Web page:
President Zelensky said that he was still waiting for Xi to pick up the phone and speak to him. “We offered China to become a partner in the implementation of the peace formula,” he said, referring to Ukraine’s own peace proposals.

“We passed over our formula across all channels. We invite you to dialogue. We are waiting for your answer. We are receiving some signals, but there are no specifics yet.”

Jens Stoltenberg, Nato secretary-general, welcomed the commitment of China’s plan to Ukraine’s “territorial integrity” and its demands for protection of civilians. But he added that Nato feared that Russia was asking China to supply it with weapons, which would mark a shift in Beijing’s official position of neutrality in the war.

“We have seen some signs that this has been a request from Russia and that this is an issue that is being considered in Beijing,” he said. “Our message has been that China should not provide lethal aid to Russia.”

Putin was as enthusiastic about Beijing’s proposals as the West was sceptical. “We believe that many of the provisions of the peace plan put forward by China are consonant with Russian approaches and can be taken as the basis for a peaceful settlement when they are ready for that in the West and in Kyiv,” he said. “However, so far we see no such readiness from their side.”

On non-military issues the Moscow summit drew the two countries ever closer. Putin said that Moscow was ready to help Chinese businesses replace western firms that had left Russia since the invasion of Ukraine in February last year.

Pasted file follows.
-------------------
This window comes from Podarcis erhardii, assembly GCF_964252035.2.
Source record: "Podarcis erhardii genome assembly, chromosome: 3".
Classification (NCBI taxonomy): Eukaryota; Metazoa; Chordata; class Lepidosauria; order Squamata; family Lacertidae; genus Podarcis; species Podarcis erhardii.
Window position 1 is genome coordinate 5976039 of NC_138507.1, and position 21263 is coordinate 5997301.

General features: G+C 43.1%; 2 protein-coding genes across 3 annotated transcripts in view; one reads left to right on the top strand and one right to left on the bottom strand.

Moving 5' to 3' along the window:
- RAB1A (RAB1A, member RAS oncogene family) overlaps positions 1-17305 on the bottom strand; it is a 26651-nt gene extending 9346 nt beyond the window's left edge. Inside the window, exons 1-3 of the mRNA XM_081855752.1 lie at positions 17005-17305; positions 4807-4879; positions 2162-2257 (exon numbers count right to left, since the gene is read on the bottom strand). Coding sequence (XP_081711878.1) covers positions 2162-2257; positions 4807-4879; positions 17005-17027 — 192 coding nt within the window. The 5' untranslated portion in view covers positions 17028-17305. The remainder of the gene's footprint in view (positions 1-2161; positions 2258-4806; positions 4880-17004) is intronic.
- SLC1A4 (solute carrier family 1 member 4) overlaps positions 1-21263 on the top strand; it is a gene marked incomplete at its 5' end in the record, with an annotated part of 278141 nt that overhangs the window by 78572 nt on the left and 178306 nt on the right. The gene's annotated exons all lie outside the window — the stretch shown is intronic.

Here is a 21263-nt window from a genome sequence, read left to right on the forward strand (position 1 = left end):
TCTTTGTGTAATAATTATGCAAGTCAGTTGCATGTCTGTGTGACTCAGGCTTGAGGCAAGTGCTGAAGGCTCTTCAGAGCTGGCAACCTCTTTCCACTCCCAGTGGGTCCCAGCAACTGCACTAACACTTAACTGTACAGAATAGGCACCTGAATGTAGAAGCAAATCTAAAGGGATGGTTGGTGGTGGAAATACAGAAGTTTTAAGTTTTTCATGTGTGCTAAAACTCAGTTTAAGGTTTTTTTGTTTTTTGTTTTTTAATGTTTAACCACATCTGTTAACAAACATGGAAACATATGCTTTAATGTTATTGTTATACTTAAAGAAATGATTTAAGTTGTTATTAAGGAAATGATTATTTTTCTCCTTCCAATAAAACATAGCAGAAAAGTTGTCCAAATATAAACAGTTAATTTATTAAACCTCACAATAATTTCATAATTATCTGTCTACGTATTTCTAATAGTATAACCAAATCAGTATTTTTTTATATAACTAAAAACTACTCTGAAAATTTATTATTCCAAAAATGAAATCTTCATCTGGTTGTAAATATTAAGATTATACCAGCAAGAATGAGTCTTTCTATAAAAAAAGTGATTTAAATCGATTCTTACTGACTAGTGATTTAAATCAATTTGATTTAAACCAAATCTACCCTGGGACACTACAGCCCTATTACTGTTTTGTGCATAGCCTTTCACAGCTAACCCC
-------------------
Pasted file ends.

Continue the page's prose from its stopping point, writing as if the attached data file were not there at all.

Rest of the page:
He said that a new pipeline, known as Power of Siberia 2, had been agreed to deliver 50 billion cubic metres (bcm) of natural gas per year from Russia to China via Mongolia. Russia would also provide oil.

“I am sure that Russian-Chinese co-operation has truly unlimited possibilities and prospects,” Putin said at the state dinner that followed their press conference.

Xi had earlier met Mikhail Mishustin, the Russian prime minister, and invited Putin “to visit China this year at a time that is convenient for him” for another summit. “The early harvest of (our) co-operation can be seen, and further co-operation is being advanced,” Xi told Putin.

The summit has been fêted in Chinese state media as a sign of Xi’s success in shaping a new world order to compete with American “hegemony”.

“Against the backdrop of the world’s turbulence, China and Russia have charted a way to coexist as friendly neighbours and major powers with strategic mutual trust, setting a new paradigm for the relationship between major powers and bringing all-round inspiration to the world,” read an editorial in the Global Times, a party-run newspaper.

In a highly choreographed response, Japan’s prime minister Fumio Kishida arrived in Kyiv for his first meeting with Zelensky in Ukraine since the war began, inviting him to join the G7 summit to be held in Hiroshima in May. Japan and Ukraine are each being drawn into an ever-closer military partnership with Nato as tensions rise across Europe and Asia.

In Taiwan leaders were welcoming simultaneous delegations from the leading Nato powers.

A British parliamentary group, led by Bob Stewart MP, met Tsai Ing-wen, the Taiwanese president, yesterday, while Robert O’Brien, a former US national security adviser, was also visiting as head of the Taiwan-US relations task force at the Global Taiwan Institute, a Washington-based think tank.

The arrival of Bettina Stark-Watzinger, the German minister of education and research, marked the first time in 26 years that any German minister had visited Taiwan. She will formally be focusing on strengthening co-operation with the island on academics, research and education.

A 150-strong Czech delegation, led by Marketa Pekarova Adamova, the speaker of the chamber of deputies, is set to arrive on Saturday despite repeated warnings from Beijing. The group, the largest to visit Taiwan, will consist of businesspeople, government officials, scientists and researchers.

“We sincerely thank friendly governments for actively supporting and speaking up for Taiwan at this critical moment,” Taiwan’s foreign ministry said.